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Finally with have the recent Too Fat Lardies’ tank skirmish ruleset What a Tanker. Evan ran the game for Bill and I, I had three BT7s and a T28 facing off against a STUGIII, Pz38t and a PzII. After a lot of to-ing and fro-ing around the table Bill whittled me down for the win. I’ve mixed views on the game (I think the games set in the early war don’t work, for boring mathematical reason, due to the game design) but that aside it was one of the most enjoyable evening gaming I had had in a long time.

 

Cheers,

 

Pete.

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Bargain price game mats.

Given the quality job Pix Art Printing clicky did with the game maps for my recent Case Blue megagame I decide that I put some more business their way. Several years ago I bought a few game maps from Wargames Vault clicky with the intention of printing them out onto paper and assembling them as a jigsaw. This didn’t work so well for various reason… but now there is Pix Art I decided to send them there to be printed. Using MS Publisher I added all the images together into one massive file and then waited for a special offer to be on to maximise my savings.

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In the End I got a 130cm by 350cm vinyl at printed for £30 including delivery from Italy.

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I got a 120cm square wasteland mat that will be ideal for any game set in the Middle East/ North Africa, as a point of comparison the going rate for a comparable sized mat by itself seems to be about £25.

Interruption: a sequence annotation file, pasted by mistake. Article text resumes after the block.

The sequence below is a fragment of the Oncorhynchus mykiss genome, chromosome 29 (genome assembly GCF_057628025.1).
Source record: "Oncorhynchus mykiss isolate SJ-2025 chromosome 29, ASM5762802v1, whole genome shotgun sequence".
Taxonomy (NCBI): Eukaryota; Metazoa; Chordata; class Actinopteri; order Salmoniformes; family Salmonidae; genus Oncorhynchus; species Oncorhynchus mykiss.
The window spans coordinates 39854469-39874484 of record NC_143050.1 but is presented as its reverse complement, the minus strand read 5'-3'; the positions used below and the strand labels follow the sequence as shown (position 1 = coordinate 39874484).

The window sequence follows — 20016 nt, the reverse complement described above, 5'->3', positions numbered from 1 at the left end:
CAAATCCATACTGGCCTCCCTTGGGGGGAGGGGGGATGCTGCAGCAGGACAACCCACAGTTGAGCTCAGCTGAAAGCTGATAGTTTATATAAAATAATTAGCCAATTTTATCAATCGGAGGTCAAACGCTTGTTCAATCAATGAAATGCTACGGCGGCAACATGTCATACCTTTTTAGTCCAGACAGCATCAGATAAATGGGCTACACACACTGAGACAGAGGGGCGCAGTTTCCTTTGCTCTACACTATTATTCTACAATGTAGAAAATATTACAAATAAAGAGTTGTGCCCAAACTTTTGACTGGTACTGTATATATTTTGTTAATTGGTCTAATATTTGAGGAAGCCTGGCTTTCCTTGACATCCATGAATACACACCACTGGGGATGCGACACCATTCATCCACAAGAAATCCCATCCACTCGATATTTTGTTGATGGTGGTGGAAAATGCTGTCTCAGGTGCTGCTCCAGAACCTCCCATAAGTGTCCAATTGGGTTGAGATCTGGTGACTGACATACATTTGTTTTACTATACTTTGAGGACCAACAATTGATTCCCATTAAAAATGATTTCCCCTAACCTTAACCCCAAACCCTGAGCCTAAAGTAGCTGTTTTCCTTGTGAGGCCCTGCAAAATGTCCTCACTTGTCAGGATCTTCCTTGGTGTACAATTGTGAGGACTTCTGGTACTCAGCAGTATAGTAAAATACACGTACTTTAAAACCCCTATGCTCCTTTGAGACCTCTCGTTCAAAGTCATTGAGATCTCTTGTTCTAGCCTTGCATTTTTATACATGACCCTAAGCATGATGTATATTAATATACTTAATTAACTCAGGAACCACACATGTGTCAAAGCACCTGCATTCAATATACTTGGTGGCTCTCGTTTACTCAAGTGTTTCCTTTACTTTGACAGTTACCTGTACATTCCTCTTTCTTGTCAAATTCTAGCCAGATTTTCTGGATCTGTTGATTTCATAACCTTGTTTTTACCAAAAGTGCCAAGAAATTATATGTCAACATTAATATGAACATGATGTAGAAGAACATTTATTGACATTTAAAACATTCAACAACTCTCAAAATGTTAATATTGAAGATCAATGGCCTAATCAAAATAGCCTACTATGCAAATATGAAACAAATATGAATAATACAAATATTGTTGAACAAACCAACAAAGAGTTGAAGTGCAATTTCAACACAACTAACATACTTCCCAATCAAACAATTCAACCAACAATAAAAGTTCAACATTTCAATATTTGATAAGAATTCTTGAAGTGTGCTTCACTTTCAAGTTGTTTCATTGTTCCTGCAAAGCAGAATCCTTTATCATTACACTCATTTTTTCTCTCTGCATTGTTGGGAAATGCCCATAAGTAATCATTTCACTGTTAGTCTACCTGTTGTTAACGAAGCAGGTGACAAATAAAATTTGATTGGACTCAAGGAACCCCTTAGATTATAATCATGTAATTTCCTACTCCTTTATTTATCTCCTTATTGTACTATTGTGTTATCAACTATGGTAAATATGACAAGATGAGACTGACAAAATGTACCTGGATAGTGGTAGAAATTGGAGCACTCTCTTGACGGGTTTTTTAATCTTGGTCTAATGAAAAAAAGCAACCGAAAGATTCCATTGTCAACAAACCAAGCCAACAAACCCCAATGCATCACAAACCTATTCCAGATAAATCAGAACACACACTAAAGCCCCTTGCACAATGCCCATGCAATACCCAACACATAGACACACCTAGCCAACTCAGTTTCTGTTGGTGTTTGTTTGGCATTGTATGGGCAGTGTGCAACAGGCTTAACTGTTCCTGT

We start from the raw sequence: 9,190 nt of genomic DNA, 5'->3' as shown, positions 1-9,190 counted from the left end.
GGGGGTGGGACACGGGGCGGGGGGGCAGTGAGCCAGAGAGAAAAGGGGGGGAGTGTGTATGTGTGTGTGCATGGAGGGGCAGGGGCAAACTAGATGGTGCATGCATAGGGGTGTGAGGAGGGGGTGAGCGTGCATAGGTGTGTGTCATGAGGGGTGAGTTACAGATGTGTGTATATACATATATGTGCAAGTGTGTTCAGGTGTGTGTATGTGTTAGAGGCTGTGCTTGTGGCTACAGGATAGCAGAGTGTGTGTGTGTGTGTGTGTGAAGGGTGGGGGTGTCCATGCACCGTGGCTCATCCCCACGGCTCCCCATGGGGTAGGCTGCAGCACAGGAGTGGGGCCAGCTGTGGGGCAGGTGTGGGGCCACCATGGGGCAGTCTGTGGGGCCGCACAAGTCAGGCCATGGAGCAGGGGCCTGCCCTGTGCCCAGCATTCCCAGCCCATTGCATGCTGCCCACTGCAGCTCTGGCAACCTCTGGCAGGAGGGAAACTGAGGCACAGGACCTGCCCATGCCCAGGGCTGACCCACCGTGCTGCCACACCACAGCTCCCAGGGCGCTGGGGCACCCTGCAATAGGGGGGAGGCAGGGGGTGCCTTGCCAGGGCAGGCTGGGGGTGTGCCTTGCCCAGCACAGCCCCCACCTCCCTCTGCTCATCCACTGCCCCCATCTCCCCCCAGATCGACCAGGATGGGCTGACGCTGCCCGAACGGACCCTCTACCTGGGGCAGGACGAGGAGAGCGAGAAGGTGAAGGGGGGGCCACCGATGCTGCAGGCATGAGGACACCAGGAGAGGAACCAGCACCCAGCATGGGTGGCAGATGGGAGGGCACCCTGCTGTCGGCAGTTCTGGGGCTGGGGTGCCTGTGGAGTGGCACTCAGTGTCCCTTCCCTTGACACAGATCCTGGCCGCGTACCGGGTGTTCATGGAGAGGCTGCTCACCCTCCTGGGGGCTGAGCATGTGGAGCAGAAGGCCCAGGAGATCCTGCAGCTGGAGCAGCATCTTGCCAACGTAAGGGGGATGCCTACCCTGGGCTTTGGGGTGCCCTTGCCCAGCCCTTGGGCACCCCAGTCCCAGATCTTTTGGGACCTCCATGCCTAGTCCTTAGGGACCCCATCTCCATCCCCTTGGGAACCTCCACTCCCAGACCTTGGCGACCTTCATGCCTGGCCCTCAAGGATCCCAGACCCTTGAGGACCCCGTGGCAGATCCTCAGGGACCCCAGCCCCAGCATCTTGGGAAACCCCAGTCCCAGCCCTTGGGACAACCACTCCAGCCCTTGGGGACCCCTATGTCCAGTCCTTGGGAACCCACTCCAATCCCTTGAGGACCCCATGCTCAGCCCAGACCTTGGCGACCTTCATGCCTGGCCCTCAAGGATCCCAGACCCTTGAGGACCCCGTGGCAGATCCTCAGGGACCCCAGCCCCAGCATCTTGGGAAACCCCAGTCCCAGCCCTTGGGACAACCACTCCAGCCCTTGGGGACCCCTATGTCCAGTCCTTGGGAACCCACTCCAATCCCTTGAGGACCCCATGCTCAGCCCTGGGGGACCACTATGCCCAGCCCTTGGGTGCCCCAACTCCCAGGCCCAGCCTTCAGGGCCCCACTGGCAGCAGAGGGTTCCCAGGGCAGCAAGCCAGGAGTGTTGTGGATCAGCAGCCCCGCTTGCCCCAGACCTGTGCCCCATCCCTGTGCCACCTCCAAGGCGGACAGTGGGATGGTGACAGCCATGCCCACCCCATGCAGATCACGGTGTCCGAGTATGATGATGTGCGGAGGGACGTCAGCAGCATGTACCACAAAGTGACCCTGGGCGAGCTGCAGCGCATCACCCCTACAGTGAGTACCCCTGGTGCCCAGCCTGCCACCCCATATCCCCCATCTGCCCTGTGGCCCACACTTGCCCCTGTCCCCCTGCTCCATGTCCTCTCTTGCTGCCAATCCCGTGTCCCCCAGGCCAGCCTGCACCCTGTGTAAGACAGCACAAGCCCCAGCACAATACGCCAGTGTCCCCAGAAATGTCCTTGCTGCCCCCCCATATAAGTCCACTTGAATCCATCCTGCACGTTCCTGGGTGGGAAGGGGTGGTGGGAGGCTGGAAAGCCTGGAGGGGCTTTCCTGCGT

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This 120cm by 60cm costal strip will be great for ampibious landing be it in WW2 or the Dark Ages, the textures should work for both 20 and 28mm sized figures.

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I added a few maps from my Print and Play board game collection- here we have maps for the Russo- Japanese War, WW1, fictional WW3 and right up to date with the War in Donbass.

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A slightly smaller urban mat- should be useful for some of the 40K figures I’ve painting recently.

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Finally I printed the map for use in Brian Train’s free urban COIN game: Maracas clicky

 

All in all I’m really pleased with this. They should last for ages and as they are easy to roll storage isn’t a problem either.

 

Cheers,

 

Pete.

 

 

Great customer/ rules support from A and A Game Engineering.

This past year I have been getting into Russo- Japanese War naval gaming using the 1/2400th ships from Tumbling Dice and the Tsushima rules from A and A Game Engineering that came with the starter pack that I bought. I during the New Years Eve Gameathon that I would speed things up to have a ship record card pre-printed and laminated for every ship that I own. Granted that isn’t very many at the moment but it saves printing off record sheets and filling them in by hand every game. I fired off an email to Andrew (one of the ‘A’s in A and A) to see if he could share the template that was in the rulebook. It is fair to say that he has gone above and beyond that. Over a course of a few emails he has created a set of editable PDFs that allow you to fill in stats for any ship you desire. The rules page is here and the support page with the download link to the editable PDFs here .

It goes without saying that this level of customer support is fantastic and come with a very big thank you from me.

I made up the sheets for the ships I own and printed them out.

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Ran them through the laminator.